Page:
Cultural Issues in the Higher Education Classroom
IN THIS ARTICLE
Multicultural and multilingual classrooms have become the norm in many educational (and professional) settings throughout the U.S. due to changing immigration patterns caused by globalization (Institute for Educational Leadership, p. 2, 2005). Subsequently, understanding the role that culture plays in the classroom is essential to effective teaching, learning and communicative interaction in general. Samovar, Porter & McDaniel provide a simple definition of culture as “the rules for living and functioning in society” (2008, p.10). The term, “issues” refers to the conflicts, misinterpretations and/or miscommunications that take place in the classroom. Analyzing cultural issues can shed light on some of the unconscious processes that shape individuals’ perceptions of reality as well as patterns of interaction, including language use and communication (Scollon & Scollon, 2001, p.268). This kind of analysis may benefit teachers as well as learners by raising awareness of the hidden cultural assumptions and biases that they bring to the classroom. Scollon & Scollon suggest that analyzing a discrete “discourse system,” such as a classroom, may be less daunting than trying to tackle the broad topic of “culture” (p.5).
Using Scollon & Scollon’s “Grammar of Context” framework as a guide (Appendix A), this paper discusses the four most significant elements of culture - ideology, socialization, forms of discourse, and face systems - that come into play in a higher education discourse system in which English is used for academic purposes (EAP). It focuses primarily on the communicative issues related to class participation. It concludes with instructional strategies to effectively address cultural issues in the higher education classroom. As Samovar et al stress: “teachers who understand cultural diversity…are more likely to be successful in their multicultural classrooms” (2006, p.2).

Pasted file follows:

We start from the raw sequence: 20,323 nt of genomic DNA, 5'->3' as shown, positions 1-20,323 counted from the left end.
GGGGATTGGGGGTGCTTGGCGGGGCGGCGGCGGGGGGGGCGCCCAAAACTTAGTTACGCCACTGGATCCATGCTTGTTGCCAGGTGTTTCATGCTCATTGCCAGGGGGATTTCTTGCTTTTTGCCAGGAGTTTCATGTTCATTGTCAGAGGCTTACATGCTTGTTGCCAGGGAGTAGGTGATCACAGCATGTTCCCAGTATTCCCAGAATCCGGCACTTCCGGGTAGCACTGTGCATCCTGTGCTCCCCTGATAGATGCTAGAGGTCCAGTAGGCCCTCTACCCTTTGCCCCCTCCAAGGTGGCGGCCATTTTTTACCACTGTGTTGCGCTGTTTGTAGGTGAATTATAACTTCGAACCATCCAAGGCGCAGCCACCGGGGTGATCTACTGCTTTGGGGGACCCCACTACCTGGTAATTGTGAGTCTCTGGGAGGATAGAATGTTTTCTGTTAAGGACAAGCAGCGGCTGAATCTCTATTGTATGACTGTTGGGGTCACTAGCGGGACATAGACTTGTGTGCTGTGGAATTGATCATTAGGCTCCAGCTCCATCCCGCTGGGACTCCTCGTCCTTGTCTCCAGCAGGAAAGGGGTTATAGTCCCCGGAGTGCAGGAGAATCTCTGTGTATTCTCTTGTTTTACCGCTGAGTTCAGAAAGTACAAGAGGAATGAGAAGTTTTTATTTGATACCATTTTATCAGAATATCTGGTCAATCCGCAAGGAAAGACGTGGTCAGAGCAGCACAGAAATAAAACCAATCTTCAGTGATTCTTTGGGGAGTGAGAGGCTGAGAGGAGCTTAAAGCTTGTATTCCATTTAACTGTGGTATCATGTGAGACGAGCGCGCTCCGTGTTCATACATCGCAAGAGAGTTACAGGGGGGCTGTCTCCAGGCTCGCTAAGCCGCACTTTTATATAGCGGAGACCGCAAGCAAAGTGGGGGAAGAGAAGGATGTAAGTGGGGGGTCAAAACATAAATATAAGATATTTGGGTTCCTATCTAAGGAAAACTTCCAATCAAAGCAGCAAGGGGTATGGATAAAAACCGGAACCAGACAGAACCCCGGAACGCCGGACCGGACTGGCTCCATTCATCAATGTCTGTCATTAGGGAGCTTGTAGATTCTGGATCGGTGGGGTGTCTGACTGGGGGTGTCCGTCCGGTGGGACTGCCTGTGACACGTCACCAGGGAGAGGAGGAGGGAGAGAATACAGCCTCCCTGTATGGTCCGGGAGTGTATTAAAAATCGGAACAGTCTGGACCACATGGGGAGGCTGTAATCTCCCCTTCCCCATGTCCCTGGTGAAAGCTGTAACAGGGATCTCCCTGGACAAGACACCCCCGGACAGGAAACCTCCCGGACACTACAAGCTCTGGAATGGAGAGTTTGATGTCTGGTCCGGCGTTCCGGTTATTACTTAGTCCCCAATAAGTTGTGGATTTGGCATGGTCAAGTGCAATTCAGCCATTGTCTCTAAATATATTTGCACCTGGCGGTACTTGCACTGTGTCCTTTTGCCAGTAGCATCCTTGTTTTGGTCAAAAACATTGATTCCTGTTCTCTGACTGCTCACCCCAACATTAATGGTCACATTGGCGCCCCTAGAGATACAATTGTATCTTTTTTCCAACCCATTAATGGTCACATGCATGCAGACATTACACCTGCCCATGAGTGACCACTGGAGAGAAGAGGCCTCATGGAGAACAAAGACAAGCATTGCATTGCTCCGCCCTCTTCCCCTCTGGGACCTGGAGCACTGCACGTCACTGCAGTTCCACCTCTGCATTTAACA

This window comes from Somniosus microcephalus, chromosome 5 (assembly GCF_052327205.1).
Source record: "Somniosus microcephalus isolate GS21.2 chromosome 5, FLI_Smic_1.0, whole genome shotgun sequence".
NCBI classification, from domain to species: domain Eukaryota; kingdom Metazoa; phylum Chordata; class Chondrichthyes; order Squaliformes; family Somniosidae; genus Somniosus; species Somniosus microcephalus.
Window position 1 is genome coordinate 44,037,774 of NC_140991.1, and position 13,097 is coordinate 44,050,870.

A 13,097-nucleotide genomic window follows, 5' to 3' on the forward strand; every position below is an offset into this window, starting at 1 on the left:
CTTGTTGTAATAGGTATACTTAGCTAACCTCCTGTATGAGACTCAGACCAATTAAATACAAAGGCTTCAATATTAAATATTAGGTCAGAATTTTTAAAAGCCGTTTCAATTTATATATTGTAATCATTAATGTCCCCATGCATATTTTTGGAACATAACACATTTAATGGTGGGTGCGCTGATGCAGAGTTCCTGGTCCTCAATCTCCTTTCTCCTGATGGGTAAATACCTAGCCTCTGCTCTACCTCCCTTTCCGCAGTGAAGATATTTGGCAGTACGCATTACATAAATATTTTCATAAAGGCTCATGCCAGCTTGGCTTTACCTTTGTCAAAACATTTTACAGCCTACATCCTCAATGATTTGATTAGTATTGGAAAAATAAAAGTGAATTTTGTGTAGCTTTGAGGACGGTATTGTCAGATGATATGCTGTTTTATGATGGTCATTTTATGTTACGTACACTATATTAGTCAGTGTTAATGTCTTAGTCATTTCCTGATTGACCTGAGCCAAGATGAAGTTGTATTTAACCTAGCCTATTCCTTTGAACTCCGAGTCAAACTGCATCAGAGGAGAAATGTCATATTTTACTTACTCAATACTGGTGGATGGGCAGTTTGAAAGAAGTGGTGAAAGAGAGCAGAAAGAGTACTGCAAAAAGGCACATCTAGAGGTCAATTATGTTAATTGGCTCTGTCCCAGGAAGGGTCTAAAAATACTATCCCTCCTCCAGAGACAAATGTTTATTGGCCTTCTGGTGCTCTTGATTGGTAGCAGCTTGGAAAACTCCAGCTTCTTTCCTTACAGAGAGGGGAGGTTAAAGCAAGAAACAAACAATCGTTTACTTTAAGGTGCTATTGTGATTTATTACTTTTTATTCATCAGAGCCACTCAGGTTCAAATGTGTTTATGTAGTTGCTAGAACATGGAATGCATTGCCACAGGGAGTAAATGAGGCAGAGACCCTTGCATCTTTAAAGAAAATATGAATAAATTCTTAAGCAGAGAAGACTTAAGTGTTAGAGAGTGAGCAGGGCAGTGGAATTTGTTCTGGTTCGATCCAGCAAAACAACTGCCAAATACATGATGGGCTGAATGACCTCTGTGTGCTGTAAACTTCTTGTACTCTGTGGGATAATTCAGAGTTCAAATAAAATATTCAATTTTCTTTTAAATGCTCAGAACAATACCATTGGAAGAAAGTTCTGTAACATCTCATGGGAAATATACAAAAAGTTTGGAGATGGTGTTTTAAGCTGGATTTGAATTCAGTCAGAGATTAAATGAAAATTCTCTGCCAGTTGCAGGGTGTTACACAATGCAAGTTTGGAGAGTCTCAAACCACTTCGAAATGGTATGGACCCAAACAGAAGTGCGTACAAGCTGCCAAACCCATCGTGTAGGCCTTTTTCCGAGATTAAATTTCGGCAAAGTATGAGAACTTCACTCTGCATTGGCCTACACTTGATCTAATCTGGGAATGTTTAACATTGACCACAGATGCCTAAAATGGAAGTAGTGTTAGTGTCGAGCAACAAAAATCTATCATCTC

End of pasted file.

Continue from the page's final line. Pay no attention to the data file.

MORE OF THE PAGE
The following analysis is based on a hypothetical case study of a group of students modeled on those with whom I have worked as a writing counselor at American University. In addition to these informal observations of NNESs and NESs, I recently conducted interviews with several international students currently attending AU (Appendix). I also conducted an informal discourse analysis of authentic class discussion transcripts in a higher education setting from The Michigan Corpus of Academic Spoken English (MICASE). A link to the complete transcript is found in the Appendix.
Description of Students
The hypothetical student population is a diverse group of U.S. native English speakers (NESs) and international non-native English speakers (NNESs) who are first-year, first-semester undergraduates at a mid-sized suburban U.S. university. The majority of the NNESs plan to return to their home countries after graduation. The other NNESs plan to work for multinational corporations in urban centers throughout the globe where English is used as the lingua franca. Many of the U.S. students also plan to work for multinationals after graduation. The course is entitled Lit 101, a required class modeled after American University’s “College Writing” course. In addition to writing, the course includes extensive reading, group work, class discussion and oral presentations.
-Total number of students: 25
-Total number of NNES students: 5
-Age range of all students: 18-21
-Educational background: high school graduates
-L1s: Chinese, English, Japanese, Korean, and Thai